Personal websites are often blogs these days: a chronological stream of thoughts, news, and articles. However, some content is worth more than a post stuck and lost in time.
If I need to publish content about an emerging API, I need a couple of things. I need reference documentation so that people who want to try it out understand how to use it. This reference is evergreen content, and I will update it as the API changes. It is helpful to have, right up front, information about the last time we updated the content and the version of the spec, or browser to use for testing. I also want to let people know that we’ve shipped this experiment, so I need a news post pointing to my reference material, explaining that this thing is here, and asking people to try it out and give us some feedback. I will not update the news post; what I might do, however, is write another news post when the spec and implementation changes to let people know the progress. These news posts are my paper trail.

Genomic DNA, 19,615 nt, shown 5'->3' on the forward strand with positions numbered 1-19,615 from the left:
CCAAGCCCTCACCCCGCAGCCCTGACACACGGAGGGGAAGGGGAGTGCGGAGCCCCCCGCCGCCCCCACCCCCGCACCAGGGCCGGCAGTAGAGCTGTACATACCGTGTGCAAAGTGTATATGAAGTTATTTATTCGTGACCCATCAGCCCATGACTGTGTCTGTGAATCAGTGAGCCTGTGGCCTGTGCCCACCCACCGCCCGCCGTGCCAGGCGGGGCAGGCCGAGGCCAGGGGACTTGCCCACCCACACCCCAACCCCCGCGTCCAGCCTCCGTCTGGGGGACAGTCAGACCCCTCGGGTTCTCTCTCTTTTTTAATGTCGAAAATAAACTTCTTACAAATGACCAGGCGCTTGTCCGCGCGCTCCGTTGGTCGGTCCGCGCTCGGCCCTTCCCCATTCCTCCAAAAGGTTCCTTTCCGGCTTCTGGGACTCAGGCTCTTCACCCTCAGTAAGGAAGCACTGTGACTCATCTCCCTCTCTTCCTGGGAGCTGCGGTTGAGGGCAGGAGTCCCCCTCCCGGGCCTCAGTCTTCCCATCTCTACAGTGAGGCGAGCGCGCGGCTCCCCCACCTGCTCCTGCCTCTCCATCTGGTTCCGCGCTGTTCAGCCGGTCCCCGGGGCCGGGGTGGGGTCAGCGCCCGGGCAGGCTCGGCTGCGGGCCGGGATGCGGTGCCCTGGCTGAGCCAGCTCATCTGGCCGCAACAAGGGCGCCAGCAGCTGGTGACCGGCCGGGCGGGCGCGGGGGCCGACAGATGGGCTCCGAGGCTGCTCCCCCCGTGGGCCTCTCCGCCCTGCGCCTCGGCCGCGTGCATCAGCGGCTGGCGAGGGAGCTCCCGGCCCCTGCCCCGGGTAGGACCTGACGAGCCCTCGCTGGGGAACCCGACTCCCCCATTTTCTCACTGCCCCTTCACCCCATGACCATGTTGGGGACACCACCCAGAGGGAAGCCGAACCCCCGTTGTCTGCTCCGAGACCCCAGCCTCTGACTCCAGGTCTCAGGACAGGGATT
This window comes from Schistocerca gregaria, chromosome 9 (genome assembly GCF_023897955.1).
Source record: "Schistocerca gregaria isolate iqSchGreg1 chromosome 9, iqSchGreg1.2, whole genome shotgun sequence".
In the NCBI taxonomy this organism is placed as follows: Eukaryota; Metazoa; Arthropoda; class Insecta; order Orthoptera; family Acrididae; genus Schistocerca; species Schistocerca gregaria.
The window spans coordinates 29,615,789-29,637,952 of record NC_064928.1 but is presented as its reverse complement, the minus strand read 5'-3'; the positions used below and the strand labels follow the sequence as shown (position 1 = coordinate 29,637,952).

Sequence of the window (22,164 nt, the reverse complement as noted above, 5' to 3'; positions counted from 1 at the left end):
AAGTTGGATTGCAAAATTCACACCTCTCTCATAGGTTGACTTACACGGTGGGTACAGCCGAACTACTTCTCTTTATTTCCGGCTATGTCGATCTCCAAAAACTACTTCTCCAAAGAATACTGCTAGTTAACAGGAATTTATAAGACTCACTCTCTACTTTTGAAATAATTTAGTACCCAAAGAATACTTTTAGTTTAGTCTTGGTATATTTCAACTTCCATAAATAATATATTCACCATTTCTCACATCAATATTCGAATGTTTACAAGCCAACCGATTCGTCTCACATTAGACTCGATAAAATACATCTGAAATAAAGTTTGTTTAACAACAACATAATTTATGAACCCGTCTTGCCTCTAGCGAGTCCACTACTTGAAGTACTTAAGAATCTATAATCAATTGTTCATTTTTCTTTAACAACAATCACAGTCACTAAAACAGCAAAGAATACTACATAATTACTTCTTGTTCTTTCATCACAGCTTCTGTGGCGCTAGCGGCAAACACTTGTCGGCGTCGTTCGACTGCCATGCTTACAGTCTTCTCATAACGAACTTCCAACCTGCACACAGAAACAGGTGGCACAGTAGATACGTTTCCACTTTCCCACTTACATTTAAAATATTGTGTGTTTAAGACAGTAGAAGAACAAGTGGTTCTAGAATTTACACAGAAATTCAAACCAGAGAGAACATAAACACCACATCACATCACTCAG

Food for thought for my own site. I have a bunch of old articles I wish were more discoverable as pages outside of the "blog" format.
Jeremy Keith has an interesting take on how AI affects how we interact with search engines as content creators.
Previously, Google had a mutually beneficial agreement with websites: websites provided content, and Google brought traffic. Now, Google is using our content to generate and host their own.
It's been an odd few days with the changes on Reddit and Twitter – the only two major social media platforms I browse.
Platforms are great portals for discovery, but a guarantee for longevity is not their strong suit. And while the fediverse is interesting, my Mastodon experience feels more like a detox than something that stands on its own.
From Jeremy Keith: